Ethical approval was obtained from the Health Regulatory Authority (Research Ethics Committee reference 14/NW/0166) and the study was undertaken in accordance with the Tenets of Helsinki. The research ethics panel waived the need for written patient consent. Thus, written patient consent was not required or obtained for this study. Verbal assent was sought and obtained for all vision assessments in accordance with hospital standard operating procedures. We followed the statement issued by the Association of Medical Research Charities (AMRC) on the use of patient data for research. It is essential to protect confidentiality and for research to do no harm. For our research, we wished to access “anonymised data in which all identifiable information is removed from the data so no link can be made with the individual that it comes from. As these data cannot be linked back to individual people, the data may be shared without seeking further consent“. Using the Health Research Authority ‘No material ethics issue toolkit’ (NMEIT), our study fitted with category 1: Research using data or tissue that is anonymous to the researcher. We followed a capture of assent already in established clinical practice when approaching a patient to offer them vision screening. We used a standard statement all recruitment sites, i.e. “Patient gestured agreement/unable to consent so treatment provided in patient's best interests due to lacking capacity/cognitive impairment/low GCS, etc.”This paper was written in accordance with the STROBE statement [7].

Exclusion criteria were stroke survivors less than 18 years old.

Inclusion criteria were stroke survivors 18 years of age or older with the ability to agree to vision screening using verbal or non-verbal indications of agreement.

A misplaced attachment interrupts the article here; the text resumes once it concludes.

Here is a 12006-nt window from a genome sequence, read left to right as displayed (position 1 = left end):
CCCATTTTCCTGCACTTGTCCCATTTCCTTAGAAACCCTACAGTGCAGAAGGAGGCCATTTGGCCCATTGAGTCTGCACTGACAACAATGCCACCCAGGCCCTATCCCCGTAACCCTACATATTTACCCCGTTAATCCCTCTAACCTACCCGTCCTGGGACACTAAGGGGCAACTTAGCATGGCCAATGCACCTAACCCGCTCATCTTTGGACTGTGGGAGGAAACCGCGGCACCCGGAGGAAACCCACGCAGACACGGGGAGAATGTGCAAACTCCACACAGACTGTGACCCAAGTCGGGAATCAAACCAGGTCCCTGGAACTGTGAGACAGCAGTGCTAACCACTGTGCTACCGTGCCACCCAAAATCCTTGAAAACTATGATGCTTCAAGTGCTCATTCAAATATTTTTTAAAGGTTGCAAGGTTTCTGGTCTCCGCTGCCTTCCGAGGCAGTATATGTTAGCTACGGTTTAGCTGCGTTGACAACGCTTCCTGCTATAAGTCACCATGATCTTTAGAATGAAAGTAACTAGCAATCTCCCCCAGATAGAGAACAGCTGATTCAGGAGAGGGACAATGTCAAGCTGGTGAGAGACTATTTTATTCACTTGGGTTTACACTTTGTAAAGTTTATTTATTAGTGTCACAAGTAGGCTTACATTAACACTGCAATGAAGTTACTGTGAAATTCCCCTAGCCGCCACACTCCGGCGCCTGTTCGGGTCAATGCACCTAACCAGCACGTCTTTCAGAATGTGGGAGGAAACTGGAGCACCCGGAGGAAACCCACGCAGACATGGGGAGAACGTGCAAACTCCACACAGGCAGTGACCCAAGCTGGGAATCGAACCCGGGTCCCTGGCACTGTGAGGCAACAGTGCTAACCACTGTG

On a daily basis, the stroke research nurse team identified all stroke admissions to each of the three recruiting stroke units. Details of each admitted patient (name, date of birth and hospital identification number) were forwarded to the research orthoptists. First visit for attempted vision screening was made at the next designated orthoptic session on the stroke unit.

Stroke-specialist orthoptist staffing ratios followed national guidance of 1 session (whole time equivalent [WTE]) per 10-beds [8]. Each stroke unit had two orthoptic sessions per week split with one session at the start of the week and one at the end of the week to enable capture of stroke admission across the entire week. In addition, one outpatient orthoptic clinic per hospital was provided solely for stroke survivors follow-up appointments after stroke unit discharge. Thus, each hospital had a total of three orthoptic sessions per week.


Following a review of the hospital notes for previous ocular history and case history taking from the patient and/or carer, a full, new assessment of visual function was made with measurement of:

  • visual acuity for near and distance, monocular and binocular (logMAR, Cardiff acuity cards, Vocational near visual acuity),
  • reading ability (Radner reading test),
  • colour vision (City test) and contrast sensitivity assessment (MARs test),
  • ocular alignment assessment (cover/uncover test),
  • rotation of eye movements (saccadic and smooth pursuit movements),
  • vergence (near point of convergence, divergence ability),
  • stereopsis (Frisby test plate),
  • fusional vergence (20 prism dioptre base-out, prism fusion range),
  • lid and pupil function,
  • visual field assessment (visual fields to confrontation, static/kinetic perimetry),
  • visual perception (questionnaire),
  • visual inattention (line bisection, cancellation task, clock drawing, memory-guided tasks, room description).